12 Athlete of the Month| Senegalese Wushu Star- Ousmane Gueye


Senegal’s Ousmane Gueye made history for the sport of wushu in his nation last summer at The World Games 2022 Birmingham. Not only was he selected as one of the globe’s elite athletes to compete in the prestigious World Games, but he was also chosen by IWUF to represent the continent of Africa in an historic meeting with IOC President Thomas Bach. This event was exciting for wushu, but it also celebrated the fact that wushu has now been chosen to be an official sport in the Dakar 2026 Youth Olympic Games — marking a significant advancement for the IWUF’s mission to see wushu merge fully into the Olympic movement. This is the first time the Youth Olympic Games will be organized in Africa, and as IOC President Bach has said, “With a young population and a passion for sport, it is time for Africa, it is time for Senegal.”

It was certainly time for Ousmane Gueye in Birmingham, putting on an energetic and exciting performance in nanquan and nangun. Ousmane’s first sport passion was football, which he played in Senegal as a child and teenager. But his brothers began to practice wushu, and Ousmane could not shake off the attraction he developed for the sport watching them practice. “I was a footballer,” he notes, “but they made me love wushu. I would go to their training sessions after my football matches, and it was in 2016 that I started practicing wushu, at the age of 17.”

Ousmane’s football training has already made him fast, fit and coordinated, and he was able to translate these attributes to his newly beloved sport. But it turned out he also had a talent for it. “My initial training was very physical, with a lot of acrobatics and learning the forms. The more complex technical aspects would come later. My first competition was in 2017 during the first edition of the Dakar League, it was then that I understood that I could compete successfully with my peers.”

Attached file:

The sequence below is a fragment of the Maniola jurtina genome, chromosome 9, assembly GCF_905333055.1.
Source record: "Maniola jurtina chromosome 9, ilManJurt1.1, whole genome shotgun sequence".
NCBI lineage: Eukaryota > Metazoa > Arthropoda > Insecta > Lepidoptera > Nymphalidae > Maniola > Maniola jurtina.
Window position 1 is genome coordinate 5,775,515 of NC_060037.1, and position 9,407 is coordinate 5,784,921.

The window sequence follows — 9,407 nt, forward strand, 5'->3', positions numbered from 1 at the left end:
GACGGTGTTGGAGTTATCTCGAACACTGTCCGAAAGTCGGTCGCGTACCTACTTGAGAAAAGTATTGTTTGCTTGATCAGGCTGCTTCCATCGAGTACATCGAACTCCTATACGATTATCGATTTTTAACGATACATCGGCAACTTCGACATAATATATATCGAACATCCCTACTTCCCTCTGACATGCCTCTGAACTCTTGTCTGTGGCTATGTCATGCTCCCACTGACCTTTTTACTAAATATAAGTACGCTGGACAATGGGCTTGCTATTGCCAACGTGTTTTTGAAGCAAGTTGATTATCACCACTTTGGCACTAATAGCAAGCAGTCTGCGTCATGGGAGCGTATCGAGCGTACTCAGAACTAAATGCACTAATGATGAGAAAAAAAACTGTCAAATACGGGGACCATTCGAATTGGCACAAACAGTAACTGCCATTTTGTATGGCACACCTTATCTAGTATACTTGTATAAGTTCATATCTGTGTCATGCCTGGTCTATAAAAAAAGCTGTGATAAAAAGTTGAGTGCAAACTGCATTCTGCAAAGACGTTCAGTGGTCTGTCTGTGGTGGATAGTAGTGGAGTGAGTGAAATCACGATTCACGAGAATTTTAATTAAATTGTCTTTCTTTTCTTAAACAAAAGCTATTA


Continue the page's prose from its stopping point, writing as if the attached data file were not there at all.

As his skills grew, competing in Senegal and in Africa helped develop Ousmane’s confidence as an athlete. He fell in love especially with nangun and nanquan.  “What I love about nanquan and nangun is the power, the determination and the concentration it gives me, as well as self-confidence.”

“Being part of the Senegal national team raised my technical level,” Ousmane recalls. “The technical aspects of wushu were the most challenging. It was very difficult and stressful but with the help of the coaches I was able to overcome hardships and wushu has given my life a great experience. Especially competing internationally, and at The World Games, it’s a dream come true because I gave myself body and soul to one day be able to represent my country everywhere and fly our national flag.”


Having the Senegalese flag next to his name as he competed on the stage at The World Games 2022 in Birmingham was a thrilling apex achievement of Ousmane’s wushu career. “First, “he says, “it was such a great pride to represent my country. It was a really amazing experience for me that I will never forget, and I learned a lot of things about competition at this level.” Ousmane faced strong competitors in his nanquan and nangun categories, going toe to toe with the world’s top athletes from China, Indonesia and Hong Kong, China. He says about that, “It is true that it was intimidating but I had only one objective — to succeed in my performances. My best memories still fresh in my mind are the applause of the public after my routines, and I made many friends with whom I keep in touch. To them I say, I will be back!”